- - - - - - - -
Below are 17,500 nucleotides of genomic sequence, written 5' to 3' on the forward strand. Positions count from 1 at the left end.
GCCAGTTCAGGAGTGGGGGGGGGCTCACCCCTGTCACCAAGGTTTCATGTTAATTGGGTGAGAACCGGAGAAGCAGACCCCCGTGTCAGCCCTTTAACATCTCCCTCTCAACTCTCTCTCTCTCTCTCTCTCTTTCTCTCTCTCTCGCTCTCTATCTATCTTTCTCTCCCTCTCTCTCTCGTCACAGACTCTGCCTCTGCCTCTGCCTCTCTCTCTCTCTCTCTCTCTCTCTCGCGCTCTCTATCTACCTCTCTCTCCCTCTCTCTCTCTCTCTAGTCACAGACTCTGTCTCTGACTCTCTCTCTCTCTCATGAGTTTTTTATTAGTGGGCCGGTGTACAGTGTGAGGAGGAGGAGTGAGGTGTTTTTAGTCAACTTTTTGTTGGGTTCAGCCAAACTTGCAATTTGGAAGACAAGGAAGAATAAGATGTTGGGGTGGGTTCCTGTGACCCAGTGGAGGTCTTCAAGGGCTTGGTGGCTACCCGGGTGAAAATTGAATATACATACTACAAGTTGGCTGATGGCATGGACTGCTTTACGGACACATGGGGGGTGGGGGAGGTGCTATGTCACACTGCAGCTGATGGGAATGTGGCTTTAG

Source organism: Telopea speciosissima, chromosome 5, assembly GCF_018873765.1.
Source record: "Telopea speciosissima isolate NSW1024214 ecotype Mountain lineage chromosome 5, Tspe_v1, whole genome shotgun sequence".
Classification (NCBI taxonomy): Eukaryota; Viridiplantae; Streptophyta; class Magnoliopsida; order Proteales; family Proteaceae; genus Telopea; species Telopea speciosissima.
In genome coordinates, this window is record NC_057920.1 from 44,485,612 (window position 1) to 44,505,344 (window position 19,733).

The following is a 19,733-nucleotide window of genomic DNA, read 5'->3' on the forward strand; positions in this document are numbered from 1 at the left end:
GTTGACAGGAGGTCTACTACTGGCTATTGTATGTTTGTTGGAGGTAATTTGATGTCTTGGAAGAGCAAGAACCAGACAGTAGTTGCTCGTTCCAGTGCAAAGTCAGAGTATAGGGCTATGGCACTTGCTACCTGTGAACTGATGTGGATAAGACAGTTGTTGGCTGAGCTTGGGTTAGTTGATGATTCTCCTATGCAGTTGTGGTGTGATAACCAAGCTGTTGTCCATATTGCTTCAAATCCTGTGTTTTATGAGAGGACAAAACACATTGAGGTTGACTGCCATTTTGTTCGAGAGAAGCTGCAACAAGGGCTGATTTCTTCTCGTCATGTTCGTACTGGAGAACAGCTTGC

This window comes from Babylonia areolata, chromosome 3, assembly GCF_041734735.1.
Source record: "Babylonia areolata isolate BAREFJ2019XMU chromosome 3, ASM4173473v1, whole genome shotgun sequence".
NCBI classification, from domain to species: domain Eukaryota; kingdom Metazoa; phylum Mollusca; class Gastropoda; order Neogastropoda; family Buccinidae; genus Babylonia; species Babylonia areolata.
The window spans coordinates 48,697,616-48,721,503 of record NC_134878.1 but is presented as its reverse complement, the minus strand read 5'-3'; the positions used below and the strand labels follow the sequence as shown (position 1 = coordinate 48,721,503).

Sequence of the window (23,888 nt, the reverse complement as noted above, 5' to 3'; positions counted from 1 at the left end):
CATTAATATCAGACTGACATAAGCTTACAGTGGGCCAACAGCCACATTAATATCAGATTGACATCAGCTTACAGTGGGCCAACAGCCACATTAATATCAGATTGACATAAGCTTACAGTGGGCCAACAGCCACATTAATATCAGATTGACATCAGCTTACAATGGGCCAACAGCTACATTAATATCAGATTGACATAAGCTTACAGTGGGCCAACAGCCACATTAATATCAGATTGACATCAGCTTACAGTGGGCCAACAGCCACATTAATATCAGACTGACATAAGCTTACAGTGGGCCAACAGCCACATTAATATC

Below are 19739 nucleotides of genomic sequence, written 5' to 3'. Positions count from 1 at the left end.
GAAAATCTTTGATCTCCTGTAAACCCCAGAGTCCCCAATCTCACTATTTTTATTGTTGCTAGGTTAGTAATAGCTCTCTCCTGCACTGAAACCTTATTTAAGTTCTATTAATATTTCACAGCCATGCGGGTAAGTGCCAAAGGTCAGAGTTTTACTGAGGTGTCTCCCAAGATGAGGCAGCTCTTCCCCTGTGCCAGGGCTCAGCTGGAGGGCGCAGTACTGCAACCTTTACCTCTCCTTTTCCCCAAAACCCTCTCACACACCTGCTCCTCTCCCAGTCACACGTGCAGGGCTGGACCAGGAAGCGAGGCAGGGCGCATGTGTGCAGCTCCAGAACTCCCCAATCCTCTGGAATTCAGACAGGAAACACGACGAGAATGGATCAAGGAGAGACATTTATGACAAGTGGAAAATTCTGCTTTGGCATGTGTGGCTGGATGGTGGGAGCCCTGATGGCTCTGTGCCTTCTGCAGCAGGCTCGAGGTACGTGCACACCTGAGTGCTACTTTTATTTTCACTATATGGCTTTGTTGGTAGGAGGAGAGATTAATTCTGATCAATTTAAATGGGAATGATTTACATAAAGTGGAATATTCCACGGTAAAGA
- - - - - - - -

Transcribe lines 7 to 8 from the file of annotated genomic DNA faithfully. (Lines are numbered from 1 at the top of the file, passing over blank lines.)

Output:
The following is a 19,733-nucleotide window of genomic DNA, read 5'->3' on the forward strand; positions in this document are numbered from 1 at the left end:
GTTGACAGGAGGTCTACTACTGGCTATTGTATGTTTGTTGGAGGTAATTTGATGTCTTGGAAGAGCAAGAACCAGACAGTAGTTGCTCGTTCCAGTGCAAAGTCAGAGTATAGGGCTATGGCACTTGCTACCTGTGAACTGATGTGGATAAGACAGTTGTTGGCTGAGCTTGGGTTAGTTGATGATTCTCCTATGCAGTTGTGGTGTGATAACCAAGCTGTTGTCCATATTGCTTCAAATCCTGTGTTTTATGAGAGGACAAAACACATTGAGGTTGACTGCCATTTTGTTCGAGAGAAGCTGCAACAAGGGCTGATTTCTTCTCGTCATGTTCGTACTGGAGAACAGCTTGC